While Denmark currently offers Covid-19 vaccination to children aged 12 years and over, smaller kids may soon be offered a jab against the virus. The EMA yesterday said it had begun assessment of whether the Pfizer/BioNTech vaccine can be recommended for children aged 5-11.
The director of the Danish Health Authority, Søren Brostrøm, earlier stated he expects a decision on whether Denmark will offer the vaccine to young children to depend on a variety of considerations, should the EMA recommend the use of the Pfizer/BioNTech vaccine for under-12s.
“It will depend on documentation, approval, and how the epidemic is looking,” Brostrøm earlier said to financial media Børsen on the likelihood of Denmark offering Covid-19 vaccination to smaller children.
Last month, Pfizer/BioNTech published results from a study in which the company’s vaccine was tested among 2,268 children aged 5-11 years.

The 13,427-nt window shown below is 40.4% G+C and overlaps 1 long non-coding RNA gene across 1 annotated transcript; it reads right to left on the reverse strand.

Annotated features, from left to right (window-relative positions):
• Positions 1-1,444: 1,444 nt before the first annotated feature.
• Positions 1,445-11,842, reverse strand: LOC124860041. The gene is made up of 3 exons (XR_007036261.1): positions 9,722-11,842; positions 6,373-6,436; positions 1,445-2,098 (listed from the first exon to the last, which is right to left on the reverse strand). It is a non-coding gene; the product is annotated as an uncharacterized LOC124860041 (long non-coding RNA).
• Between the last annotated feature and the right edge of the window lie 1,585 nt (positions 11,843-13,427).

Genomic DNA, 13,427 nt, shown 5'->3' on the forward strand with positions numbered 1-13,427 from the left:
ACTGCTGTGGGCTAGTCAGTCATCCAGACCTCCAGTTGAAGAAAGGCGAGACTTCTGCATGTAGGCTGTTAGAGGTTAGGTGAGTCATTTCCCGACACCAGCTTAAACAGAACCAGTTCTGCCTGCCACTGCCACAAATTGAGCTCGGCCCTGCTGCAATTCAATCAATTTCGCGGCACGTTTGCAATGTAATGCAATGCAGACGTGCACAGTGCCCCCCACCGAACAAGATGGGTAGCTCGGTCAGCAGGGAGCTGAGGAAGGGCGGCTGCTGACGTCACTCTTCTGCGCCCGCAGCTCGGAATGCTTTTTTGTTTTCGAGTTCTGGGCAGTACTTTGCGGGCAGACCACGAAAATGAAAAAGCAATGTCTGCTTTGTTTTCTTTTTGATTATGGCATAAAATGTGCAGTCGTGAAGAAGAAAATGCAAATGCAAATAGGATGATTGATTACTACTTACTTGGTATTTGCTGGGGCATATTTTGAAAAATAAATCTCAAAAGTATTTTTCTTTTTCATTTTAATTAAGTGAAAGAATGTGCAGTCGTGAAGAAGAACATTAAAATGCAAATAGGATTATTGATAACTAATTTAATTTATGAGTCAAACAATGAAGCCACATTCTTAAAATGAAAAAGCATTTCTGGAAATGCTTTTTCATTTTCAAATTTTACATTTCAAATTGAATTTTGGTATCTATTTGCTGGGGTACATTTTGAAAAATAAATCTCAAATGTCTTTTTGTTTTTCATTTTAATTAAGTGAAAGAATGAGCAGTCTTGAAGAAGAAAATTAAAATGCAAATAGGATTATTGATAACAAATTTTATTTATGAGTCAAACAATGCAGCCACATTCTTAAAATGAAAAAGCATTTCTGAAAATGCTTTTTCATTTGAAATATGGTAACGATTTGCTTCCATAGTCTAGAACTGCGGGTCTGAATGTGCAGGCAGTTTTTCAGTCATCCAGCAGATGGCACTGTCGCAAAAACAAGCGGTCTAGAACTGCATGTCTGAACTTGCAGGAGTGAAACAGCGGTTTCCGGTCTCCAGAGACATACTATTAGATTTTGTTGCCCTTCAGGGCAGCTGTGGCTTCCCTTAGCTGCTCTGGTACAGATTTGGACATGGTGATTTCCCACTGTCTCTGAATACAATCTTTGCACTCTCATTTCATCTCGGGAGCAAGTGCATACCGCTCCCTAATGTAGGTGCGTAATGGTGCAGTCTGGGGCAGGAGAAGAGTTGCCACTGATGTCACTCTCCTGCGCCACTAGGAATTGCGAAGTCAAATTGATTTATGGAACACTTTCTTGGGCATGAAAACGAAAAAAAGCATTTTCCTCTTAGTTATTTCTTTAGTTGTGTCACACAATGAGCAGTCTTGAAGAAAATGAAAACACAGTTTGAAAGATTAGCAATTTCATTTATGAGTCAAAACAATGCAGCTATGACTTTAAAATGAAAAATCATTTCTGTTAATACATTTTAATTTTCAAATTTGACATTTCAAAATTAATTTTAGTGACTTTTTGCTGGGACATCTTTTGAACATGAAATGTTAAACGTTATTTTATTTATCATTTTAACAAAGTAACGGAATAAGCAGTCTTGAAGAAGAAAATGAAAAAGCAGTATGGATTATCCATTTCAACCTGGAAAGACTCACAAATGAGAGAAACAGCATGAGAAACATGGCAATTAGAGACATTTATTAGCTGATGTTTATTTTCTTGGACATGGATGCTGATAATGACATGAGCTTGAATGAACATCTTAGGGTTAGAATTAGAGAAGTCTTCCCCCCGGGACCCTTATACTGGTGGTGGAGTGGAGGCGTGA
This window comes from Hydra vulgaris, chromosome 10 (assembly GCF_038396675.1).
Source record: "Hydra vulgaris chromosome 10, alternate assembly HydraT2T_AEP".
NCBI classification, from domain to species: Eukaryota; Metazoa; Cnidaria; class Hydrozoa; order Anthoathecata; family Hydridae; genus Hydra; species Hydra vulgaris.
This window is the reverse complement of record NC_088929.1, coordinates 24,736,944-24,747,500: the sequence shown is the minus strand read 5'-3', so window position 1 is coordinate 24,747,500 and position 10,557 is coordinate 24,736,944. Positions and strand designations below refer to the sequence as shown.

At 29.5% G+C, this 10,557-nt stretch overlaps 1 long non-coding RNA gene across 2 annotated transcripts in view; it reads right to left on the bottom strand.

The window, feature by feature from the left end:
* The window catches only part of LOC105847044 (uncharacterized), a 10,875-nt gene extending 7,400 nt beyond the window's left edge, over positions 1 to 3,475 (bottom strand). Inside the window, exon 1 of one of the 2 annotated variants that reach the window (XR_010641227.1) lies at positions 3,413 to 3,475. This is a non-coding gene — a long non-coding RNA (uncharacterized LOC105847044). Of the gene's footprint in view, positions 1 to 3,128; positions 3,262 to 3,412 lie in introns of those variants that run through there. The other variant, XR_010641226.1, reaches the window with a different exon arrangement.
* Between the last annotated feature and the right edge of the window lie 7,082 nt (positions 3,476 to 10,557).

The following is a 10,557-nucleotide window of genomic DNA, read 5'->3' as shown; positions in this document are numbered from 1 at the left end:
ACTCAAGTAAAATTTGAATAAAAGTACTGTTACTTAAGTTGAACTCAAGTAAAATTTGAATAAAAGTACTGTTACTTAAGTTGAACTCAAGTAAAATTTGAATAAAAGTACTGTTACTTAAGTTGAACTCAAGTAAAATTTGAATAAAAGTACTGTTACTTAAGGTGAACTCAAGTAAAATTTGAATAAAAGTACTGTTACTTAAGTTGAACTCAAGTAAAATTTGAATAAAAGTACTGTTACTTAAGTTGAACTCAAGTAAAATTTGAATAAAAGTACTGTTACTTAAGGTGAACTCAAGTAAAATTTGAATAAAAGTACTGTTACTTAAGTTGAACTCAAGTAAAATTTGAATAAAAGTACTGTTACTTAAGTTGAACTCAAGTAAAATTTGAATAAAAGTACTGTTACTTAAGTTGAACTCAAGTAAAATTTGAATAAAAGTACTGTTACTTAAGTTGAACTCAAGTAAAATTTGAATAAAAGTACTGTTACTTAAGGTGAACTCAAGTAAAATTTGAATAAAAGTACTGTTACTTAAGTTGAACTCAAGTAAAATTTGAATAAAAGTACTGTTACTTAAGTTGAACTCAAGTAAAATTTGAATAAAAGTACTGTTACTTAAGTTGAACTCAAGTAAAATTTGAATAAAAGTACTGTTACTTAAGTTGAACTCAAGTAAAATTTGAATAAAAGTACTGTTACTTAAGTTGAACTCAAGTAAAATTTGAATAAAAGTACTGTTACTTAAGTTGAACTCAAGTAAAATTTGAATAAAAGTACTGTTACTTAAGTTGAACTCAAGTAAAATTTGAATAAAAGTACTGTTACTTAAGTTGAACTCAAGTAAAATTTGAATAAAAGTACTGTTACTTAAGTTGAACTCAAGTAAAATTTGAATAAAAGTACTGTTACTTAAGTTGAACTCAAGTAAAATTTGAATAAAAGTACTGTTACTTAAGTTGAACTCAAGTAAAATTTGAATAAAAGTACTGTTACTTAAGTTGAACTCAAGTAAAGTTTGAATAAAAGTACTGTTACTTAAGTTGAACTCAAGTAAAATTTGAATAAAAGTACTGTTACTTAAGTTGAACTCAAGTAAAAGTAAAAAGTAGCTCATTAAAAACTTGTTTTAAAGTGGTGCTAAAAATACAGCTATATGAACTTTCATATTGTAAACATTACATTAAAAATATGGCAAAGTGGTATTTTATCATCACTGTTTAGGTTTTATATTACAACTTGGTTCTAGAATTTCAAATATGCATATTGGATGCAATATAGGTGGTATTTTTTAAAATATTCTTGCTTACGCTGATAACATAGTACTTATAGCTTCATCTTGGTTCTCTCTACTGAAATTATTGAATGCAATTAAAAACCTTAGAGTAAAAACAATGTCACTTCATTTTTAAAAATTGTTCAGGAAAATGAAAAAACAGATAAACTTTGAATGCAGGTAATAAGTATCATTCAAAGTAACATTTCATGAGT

In the study, children were given one third of the normal dose, divided into two jabs.
Results showed a “robust” level of antibodies corresponding to the amount produced in a separate study on 16-25 year-olds, according to the two companies.
The EMA assessment will result in a recommendation before the EU Commission makes a final decision on approval. The Commission normally follows the EMA recommendation.
For the vaccine to be offered for children in Denmark, the Danish Health Authority will also have to give the green light to its use in the country.
Moderna, the other medical company to produce Covid-19 vaccines currently in use in Denmark, is also seeking approval for use of its vaccines on children under the age of 12, but is yet to reached the final stage of the process.